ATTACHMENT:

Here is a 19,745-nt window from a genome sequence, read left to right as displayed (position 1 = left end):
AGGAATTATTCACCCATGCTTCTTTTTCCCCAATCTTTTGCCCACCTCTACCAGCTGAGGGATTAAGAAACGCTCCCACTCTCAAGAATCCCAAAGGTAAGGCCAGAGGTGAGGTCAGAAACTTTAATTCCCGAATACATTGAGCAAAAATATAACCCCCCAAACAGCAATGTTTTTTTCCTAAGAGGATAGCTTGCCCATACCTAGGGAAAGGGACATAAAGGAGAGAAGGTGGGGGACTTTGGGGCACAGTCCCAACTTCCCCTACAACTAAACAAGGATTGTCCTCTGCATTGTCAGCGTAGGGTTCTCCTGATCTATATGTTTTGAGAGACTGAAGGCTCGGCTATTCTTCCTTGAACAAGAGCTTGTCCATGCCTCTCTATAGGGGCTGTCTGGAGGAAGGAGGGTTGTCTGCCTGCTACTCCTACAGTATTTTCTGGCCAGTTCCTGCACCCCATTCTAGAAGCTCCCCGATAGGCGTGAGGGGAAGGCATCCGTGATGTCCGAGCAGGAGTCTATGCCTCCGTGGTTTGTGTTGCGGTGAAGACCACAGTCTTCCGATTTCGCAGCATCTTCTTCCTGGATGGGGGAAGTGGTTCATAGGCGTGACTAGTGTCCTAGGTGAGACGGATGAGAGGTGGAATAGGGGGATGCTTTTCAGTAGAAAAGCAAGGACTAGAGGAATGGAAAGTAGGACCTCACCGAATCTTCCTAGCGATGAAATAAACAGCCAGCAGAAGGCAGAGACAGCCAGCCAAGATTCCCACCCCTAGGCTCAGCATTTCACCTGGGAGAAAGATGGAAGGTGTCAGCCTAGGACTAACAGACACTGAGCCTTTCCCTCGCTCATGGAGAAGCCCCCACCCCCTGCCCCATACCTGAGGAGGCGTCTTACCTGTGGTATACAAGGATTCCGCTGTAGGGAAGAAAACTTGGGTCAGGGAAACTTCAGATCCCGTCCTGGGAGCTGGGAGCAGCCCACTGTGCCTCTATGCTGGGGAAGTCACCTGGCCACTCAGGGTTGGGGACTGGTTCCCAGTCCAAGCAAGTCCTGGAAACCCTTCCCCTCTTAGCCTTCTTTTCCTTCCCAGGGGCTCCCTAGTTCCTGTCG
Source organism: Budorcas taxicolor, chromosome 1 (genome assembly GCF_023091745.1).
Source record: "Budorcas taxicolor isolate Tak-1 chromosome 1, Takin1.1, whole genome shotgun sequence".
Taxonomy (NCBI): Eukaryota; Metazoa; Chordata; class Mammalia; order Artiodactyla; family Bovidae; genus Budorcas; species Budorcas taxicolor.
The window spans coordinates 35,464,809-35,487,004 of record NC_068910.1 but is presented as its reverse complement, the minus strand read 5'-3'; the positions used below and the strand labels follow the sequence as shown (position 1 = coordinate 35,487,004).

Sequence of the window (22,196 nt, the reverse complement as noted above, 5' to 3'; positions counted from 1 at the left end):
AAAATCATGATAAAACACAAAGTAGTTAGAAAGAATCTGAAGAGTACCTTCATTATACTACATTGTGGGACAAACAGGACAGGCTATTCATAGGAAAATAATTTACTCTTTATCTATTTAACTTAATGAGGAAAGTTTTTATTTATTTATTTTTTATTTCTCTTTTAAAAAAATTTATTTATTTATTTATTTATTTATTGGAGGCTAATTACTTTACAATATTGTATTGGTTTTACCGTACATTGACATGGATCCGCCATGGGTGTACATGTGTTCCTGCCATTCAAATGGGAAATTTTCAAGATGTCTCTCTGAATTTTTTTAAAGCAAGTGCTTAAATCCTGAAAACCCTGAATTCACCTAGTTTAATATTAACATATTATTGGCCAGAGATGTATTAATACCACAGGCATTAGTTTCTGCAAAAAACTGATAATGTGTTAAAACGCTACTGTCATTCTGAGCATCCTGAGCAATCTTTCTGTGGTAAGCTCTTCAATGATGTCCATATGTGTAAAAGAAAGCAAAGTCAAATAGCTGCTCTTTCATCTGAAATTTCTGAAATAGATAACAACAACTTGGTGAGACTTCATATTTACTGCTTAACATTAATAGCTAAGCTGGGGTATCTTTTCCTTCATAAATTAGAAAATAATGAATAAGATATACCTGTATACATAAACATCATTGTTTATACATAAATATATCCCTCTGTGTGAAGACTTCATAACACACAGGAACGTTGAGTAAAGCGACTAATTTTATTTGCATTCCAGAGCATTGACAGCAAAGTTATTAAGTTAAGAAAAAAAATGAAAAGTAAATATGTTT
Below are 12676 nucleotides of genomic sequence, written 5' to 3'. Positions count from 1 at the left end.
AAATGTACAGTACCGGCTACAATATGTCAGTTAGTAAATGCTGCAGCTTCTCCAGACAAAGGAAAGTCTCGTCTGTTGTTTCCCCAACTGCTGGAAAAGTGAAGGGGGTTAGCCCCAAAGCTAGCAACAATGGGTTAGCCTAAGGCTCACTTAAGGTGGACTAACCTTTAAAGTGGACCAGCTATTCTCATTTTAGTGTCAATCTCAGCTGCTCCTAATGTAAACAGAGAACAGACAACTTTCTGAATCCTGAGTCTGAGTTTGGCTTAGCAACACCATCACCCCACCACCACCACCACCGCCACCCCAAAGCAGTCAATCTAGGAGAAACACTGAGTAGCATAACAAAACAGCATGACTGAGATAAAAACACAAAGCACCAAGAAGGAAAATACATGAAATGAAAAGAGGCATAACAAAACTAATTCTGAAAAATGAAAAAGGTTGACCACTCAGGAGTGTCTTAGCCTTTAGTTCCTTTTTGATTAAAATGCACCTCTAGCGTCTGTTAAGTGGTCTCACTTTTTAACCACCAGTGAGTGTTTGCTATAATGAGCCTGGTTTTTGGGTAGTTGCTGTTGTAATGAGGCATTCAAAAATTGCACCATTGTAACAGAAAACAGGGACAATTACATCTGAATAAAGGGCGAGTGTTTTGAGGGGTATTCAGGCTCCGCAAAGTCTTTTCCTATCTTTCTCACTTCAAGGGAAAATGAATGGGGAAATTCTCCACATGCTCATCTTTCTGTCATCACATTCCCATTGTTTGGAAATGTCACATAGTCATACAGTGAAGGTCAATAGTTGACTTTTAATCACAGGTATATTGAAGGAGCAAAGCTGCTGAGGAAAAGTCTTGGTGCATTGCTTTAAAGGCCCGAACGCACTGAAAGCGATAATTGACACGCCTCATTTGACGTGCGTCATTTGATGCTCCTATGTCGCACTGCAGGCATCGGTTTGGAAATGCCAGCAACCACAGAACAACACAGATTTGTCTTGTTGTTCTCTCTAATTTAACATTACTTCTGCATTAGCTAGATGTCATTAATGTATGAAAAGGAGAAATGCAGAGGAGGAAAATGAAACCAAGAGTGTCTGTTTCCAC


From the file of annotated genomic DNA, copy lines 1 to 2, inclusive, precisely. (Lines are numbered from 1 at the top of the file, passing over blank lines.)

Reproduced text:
Here is a 19,745-nt window from a genome sequence, read left to right as displayed (position 1 = left end):
AGGAATTATTCACCCATGCTTCTTTTTCCCCAATCTTTTGCCCACCTCTACCAGCTGAGGGATTAAGAAACGCTCCCACTCTCAAGAATCCCAAAGGTAAGGCCAGAGGTGAGGTCAGAAACTTTAATTCCCGAATACATTGAGCAAAAATATAACCCCCCAAACAGCAATGTTTTTTTCCTAAGAGGATAGCTTGCCCATACCTAGGGAAAGGGACATAAAGGAGAGAAGGTGGGGGACTTTGGGGCACAGTCCCAACTTCCCCTACAACTAAACAAGGATTGTCCTCTGCATTGTCAGCGTAGGGTTCTCCTGATCTATATGTTTTGAGAGACTGAAGGCTCGGCTATTCTTCCTTGAACAAGAGCTTGTCCATGCCTCTCTATAGGGGCTGTCTGGAGGAAGGAGGGTTGTCTGCCTGCTACTCCTACAGTATTTTCTGGCCAGTTCCTGCACCCCATTCTAGAAGCTCCCCGATAGGCGTGAGGGGAAGGCATCCGTGATGTCCGAGCAGGAGTCTATGCCTCCGTGGTTTGTGTTGCGGTGAAGACCACAGTCTTCCGATTTCGCAGCATCTTCTTCCTGGATGGGGGAAGTGGTTCATAGGCGTGACTAGTGTCCTAGGTGAGACGGATGAGAGGTGGAATAGGGGGATGCTTTTCAGTAGAAAAGCAAGGACTAGAGGAATGGAAAGTAGGACCTCACCGAATCTTCCTAGCGATGAAATAAACAGCCAGCAGAAGGCAGAGACAGCCAGCCAAGATTCCCACCCCTAGGCTCAGCATTTCACCTGGGAGAAAGATGGAAGGTGTCAGCCTAGGACTAACAGACACTGAGCCTTTCCCTCGCTCATGGAGAAGCCCCCACCCCCTGCCCCATACCTGAGGAGGCGTCTTACCTGTGGTATACAAGGATTCCGCTGTAGGGAAGAAAACTTGGGTCAGGGAAACTTCAGATCCCGTCCTGGGAGCTGGGAGCAGCCCACTGTGCCTCTATGCTGGGGAAGTCACCTGGCCACTCAGGGTTGGGGACTGGTTCCCAGTCCAAGCAAGTCCTGGAAACCCTTCCCCTCTTAGCCTTCTTTTCCTTCCCAGGGGCTCCCTAGTTCCTGTCG